There are now 12,500 paying customers, from 500,000 downloads and 300,000 registrations so far, with subscriptions growing well according to Plenge. 85% of those subscriptions are annual for around €60 – with 50% of them renewing. And the company has good partnerships: every keyboard that Amazon sells comes with a trial voucher for Skoove, while Apple has also supported the app in its App Store. Licensing deals are in place with rightsholders, including Universal and Bosworth. The company has raised €2.5m but is looking to raise more; add in support for guitar learning; and grow ultimately to one million paying subscribers, he added.

How will it do that? “We expect to get there in the next four years, and our planning expects around €10m over two more [funding] rounds,” said Plenge, in terms of the resources required. “Our customer lifetime value minus the licensing fees and the store fees is around €70 per user.” The judges asked what other marketing bundles are possible. “We’d like to bundle a new album with some form of access to the platform. But there are also other products that could be bundled,” said Plenge.

Is there a way to make money from all those people who use Skoove but aren’t paying a subscription? “Yes, there are other ways to monetise. We have accessories that we could sell: for example we could sell sheet music. We could tie in with a learning community of teachers and recommend them to people. We could sell instruments… We’re not getting a kickback yet on that, but that’s something we could do as soon as we have a larger amount of traffic that we’re sending in that direction.”

MXX from the UK was the final pitch, with CEO Joe Lyske. “I’ve invented an artificially-intelligent music editor. It doesn’t need the stems, it works on the actual stereo file itself,” he explained. “AI is here to do two things: it’s going to replace us or it’s going to empower us. I’m going for the second!”

The company’s current product is for anyone trying to put music on video: not just film, TV and advertising editors, but professional YouTube creators too. They use MXX’s tool to specify when their introduction is; when they want to build tension or have a climax; or even to have the music drop out entirely. They then use MXX’s search tool to find music, which then automatically edits the track to those intensity settings.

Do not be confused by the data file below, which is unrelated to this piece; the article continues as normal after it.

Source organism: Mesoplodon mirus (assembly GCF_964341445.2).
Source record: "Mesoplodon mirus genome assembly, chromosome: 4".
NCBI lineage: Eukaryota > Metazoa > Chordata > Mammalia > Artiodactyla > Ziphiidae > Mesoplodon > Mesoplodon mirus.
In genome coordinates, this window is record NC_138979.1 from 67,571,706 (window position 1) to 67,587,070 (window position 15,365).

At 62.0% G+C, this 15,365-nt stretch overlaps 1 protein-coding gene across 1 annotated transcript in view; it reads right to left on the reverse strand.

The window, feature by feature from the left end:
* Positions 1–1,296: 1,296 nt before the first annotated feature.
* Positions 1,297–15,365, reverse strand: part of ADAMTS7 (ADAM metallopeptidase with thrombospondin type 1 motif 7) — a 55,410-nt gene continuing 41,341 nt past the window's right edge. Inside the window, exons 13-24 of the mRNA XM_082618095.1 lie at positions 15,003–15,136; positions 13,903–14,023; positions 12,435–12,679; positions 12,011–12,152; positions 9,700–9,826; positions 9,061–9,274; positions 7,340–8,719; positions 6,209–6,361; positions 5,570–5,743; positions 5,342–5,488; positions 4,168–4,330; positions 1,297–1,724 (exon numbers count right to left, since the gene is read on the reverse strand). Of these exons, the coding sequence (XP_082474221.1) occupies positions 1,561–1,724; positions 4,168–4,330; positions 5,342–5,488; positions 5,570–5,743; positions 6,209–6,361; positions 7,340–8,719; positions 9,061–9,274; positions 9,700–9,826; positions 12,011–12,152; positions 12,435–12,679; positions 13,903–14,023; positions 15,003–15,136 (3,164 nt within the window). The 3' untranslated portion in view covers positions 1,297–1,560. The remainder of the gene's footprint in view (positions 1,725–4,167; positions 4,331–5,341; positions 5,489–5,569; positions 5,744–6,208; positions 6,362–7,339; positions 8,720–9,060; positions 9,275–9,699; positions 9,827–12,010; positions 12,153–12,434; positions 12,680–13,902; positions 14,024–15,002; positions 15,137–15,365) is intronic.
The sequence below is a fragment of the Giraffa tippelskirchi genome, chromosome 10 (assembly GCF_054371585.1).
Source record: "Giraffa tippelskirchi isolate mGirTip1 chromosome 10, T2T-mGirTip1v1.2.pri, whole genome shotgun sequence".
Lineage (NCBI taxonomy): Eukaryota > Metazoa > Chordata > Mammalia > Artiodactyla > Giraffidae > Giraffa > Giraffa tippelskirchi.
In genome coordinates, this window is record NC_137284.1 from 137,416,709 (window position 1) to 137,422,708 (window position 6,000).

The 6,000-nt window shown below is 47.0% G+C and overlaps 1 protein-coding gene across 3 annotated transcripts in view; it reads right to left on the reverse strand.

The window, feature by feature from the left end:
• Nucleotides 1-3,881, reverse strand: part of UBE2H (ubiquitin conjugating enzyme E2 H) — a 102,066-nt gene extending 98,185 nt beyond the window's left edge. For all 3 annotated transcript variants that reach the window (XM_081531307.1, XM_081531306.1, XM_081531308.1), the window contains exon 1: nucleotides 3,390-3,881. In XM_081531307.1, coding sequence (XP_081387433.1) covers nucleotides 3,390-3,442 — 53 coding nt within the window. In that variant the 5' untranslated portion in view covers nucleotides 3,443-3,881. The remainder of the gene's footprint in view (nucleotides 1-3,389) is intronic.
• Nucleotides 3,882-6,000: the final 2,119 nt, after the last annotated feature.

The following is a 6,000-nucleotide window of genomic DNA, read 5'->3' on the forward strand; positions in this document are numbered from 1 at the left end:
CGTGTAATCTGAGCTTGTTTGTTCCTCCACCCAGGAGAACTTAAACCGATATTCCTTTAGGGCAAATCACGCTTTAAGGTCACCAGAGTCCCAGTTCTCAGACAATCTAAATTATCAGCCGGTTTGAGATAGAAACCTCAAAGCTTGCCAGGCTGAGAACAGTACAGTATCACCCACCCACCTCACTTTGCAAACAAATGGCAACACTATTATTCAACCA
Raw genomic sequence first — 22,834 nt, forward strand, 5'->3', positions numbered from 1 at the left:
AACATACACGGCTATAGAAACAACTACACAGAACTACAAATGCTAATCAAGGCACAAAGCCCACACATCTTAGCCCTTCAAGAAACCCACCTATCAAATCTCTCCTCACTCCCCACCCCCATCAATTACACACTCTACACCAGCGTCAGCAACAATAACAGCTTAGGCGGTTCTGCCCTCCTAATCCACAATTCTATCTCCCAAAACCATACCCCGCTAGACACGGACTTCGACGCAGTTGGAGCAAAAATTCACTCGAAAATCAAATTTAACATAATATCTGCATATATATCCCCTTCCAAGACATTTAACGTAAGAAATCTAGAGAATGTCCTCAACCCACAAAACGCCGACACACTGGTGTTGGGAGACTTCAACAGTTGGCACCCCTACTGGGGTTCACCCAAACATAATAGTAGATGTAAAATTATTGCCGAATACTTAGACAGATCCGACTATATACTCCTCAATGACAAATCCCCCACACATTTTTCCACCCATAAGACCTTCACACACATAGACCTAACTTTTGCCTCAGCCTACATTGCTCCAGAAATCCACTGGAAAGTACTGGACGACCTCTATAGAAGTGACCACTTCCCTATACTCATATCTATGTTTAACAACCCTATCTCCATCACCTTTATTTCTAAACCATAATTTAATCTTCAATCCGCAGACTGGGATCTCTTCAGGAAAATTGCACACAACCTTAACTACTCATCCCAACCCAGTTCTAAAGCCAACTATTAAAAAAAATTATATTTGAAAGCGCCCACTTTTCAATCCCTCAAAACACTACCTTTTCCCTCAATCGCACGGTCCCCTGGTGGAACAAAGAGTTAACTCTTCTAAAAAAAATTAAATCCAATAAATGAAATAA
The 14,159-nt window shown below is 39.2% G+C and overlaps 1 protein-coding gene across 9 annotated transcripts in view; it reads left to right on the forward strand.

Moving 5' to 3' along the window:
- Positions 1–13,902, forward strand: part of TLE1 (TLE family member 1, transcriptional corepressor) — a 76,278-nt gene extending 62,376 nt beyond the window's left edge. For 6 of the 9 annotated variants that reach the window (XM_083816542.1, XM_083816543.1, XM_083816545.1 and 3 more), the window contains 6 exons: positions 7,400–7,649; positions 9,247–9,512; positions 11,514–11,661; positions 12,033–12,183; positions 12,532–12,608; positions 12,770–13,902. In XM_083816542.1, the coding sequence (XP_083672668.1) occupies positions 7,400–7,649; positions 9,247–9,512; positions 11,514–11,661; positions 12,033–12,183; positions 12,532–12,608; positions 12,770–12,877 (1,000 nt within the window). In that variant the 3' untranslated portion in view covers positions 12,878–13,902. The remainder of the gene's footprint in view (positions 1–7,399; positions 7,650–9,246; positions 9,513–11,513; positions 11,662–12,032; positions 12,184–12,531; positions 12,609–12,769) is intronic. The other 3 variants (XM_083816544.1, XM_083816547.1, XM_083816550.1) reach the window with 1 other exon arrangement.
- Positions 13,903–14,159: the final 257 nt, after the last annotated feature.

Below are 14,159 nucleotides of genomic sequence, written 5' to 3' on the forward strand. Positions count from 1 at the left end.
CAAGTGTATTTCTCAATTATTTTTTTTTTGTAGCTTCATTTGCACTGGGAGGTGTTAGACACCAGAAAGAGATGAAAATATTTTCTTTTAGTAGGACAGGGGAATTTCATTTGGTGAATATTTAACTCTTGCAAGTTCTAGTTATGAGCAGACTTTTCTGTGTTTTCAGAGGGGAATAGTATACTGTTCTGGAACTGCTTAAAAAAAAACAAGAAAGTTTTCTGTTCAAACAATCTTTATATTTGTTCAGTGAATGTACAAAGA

Agencies including BBH, J. Walter Thompson and Mother have been trialling the tool and giving feedback, while music sources include BMG, Warner Music Group, EMI Production Music and Epidemic Sound, said Lyske. “The reason why we’re using catalogues and libraries at the moment is they have the rights to do derivative works and sync deals,” he added. It’s more complex working with labels, so for now, production-music catalogues are the focus. For YouTubers, MXX is creating a store for songs, so that creators can license the songs through its tool – and it then gets a cut of the licensing fee.

So far, MXX has raised seed funding and an additional round since – £1m so far, and it is halfway through another round to top it up to the end of 2018. “We’re launching in a month’s time,” he said. “We want to be able to roll out to the YouTube channels, of which there are around 2m. And [then] a gaming SDK that we’re discussing with some of our suppliers. There’s one and a half million games made every year just for mobile…” So in that sense, it’s a competitor for Aiva, but with music from commercial libraries, rather than using AI to compose new music itself.

Read our other Midemlab startup pitch-session reports
Music discovery and distribution: Laylo, Listen!, Lickd, Boreas and Louise
Marketing and data/analytics: Muso.ai, NumberEight, Gigz, Asaii, Seated
Experiential technologies: Enhancia, WowTune, Landmrk, Jooki and Flexound

Stuart Dredge